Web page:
In birds, the term "Color Mutation" refers to a bird whose feathers exhibit a different color than you would normally find in the wild.
The code for feathers of a certain color is carried on a bird's genes. Therefore, it is possible to breed birds with genetic codes for different colors together, creating new and different color mutations.
Breeding for color mutations has become especially popular in the bird trade as of late, with breeders of many species striving to create the perfect bird in an array of beautiful and sometimes unusual colors.
A few species which are known to carry the genes for a variety of color mutations are Budgies and Parakeets, Lovebirds, Cockatiels, and Indian Ringnecks. Breeders working with these species have been able to produce birds in an extraordinary number of colors and shades.
While many color mutation birds are already available, the practice of breeding for these mutations is relatively new, so new variations on color themes are popping up in aviaries across the world every day. Many bird species have yet to be bred for color mutations, but with increasing knowledge about genetics, the possibilities for different color combinations are virtually endless.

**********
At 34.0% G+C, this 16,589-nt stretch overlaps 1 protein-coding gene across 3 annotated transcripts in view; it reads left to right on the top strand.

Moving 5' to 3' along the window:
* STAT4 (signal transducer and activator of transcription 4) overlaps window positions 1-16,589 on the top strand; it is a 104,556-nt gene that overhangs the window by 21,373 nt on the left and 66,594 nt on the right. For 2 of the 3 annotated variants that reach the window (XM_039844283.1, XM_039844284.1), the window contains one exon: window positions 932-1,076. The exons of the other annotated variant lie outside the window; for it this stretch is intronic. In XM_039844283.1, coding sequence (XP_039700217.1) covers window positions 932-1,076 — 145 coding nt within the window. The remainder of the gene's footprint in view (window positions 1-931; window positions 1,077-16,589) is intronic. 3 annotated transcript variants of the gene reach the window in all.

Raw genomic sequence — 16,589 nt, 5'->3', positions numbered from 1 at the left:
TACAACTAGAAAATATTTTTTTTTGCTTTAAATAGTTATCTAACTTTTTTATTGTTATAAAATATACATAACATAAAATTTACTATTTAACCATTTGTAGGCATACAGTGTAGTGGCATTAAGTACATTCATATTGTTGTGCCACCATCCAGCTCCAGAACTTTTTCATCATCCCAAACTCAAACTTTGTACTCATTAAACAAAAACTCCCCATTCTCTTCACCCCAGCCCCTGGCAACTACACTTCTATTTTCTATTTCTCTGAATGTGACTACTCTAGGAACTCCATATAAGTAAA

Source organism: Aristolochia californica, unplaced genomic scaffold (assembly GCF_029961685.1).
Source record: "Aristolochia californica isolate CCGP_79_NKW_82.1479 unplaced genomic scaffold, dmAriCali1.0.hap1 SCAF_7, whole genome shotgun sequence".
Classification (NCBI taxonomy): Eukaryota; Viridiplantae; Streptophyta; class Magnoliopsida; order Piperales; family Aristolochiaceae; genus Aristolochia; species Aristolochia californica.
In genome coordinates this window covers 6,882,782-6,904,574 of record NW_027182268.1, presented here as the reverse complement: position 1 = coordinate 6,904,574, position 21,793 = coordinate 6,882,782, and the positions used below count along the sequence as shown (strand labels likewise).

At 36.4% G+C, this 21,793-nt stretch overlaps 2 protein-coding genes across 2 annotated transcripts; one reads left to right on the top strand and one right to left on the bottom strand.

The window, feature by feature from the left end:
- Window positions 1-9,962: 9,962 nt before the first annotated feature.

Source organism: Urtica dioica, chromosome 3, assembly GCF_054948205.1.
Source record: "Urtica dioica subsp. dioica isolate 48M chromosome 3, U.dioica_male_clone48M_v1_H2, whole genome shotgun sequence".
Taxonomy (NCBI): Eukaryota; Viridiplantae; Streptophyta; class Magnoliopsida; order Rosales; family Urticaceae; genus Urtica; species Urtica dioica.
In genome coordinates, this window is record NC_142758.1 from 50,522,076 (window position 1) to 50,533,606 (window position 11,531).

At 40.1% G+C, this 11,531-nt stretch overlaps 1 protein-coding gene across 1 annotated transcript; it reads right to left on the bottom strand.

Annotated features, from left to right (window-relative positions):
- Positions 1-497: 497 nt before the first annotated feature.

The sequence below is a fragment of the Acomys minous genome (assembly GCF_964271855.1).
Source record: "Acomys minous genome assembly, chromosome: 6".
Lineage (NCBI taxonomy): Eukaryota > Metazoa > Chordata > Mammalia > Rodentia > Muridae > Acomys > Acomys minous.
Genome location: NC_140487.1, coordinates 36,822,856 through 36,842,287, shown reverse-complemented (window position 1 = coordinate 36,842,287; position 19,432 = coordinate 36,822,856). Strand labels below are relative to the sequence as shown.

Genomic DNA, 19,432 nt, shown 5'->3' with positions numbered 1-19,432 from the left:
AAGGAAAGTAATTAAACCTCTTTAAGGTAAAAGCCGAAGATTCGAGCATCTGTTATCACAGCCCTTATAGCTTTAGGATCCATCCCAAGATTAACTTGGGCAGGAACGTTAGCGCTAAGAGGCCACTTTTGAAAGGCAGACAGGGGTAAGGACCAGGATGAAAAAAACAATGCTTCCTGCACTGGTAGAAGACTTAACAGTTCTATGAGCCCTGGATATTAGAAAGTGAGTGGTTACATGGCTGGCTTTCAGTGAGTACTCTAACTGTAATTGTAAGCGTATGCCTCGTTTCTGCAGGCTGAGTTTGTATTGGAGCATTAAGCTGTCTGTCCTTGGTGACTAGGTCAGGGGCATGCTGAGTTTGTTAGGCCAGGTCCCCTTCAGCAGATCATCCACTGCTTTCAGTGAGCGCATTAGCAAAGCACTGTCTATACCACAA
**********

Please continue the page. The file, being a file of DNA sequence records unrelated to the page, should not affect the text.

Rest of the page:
Different color mutations each have different names, and some aren't as obvious as you would think! The correct name for a yellow mutation bird, for example, would be Lutino. Other mutations, such as darker or lighter versions of blue, could be labeled Cobalt or Violet.
For most pet bird owners, the terminology used to describe the bird isn't nearly as important as the overall condition of the bird itself -- but those interested in breeding will need to know the genetic background of the birds they plan on purchasing. Most breeders are proud of their mutations and will quickly and happily be able to tell you exactly what type of color mutation birds comprise their breeding stock, so it's a good idea to be prepared to ask for clarification on mutations that you haven't heard of before.
You want to know what you are breeding!
How Color Genes Work
The easiest way to explain how color genes work is by example. For instance, my Indian Ringneck Parakeet, Oliver, is green. This is the nominate or normal color for Ringnecks in the wild. Oliver's father was also a normal green, but his mother was Lutino! This means that Oliver is what's known as a Split Lutino Ringneck. If he were to mate with another Ringneck and have babies, it would be possible for some of his offspring to be Lutino even though he is a normal green. The same logic applies to all color mutations and this is what makes the wide and seemingly endless array of new mutations possible.
As breeders continue to work with new color combinations and species, color mutation birds are becoming more and more popular and available. Those interested in acquiring a color mutation bird for pet or breeding purposes should contact their local bird club or avian veterinarian for information on the care of color mutation birds and links to good, reliable breeders.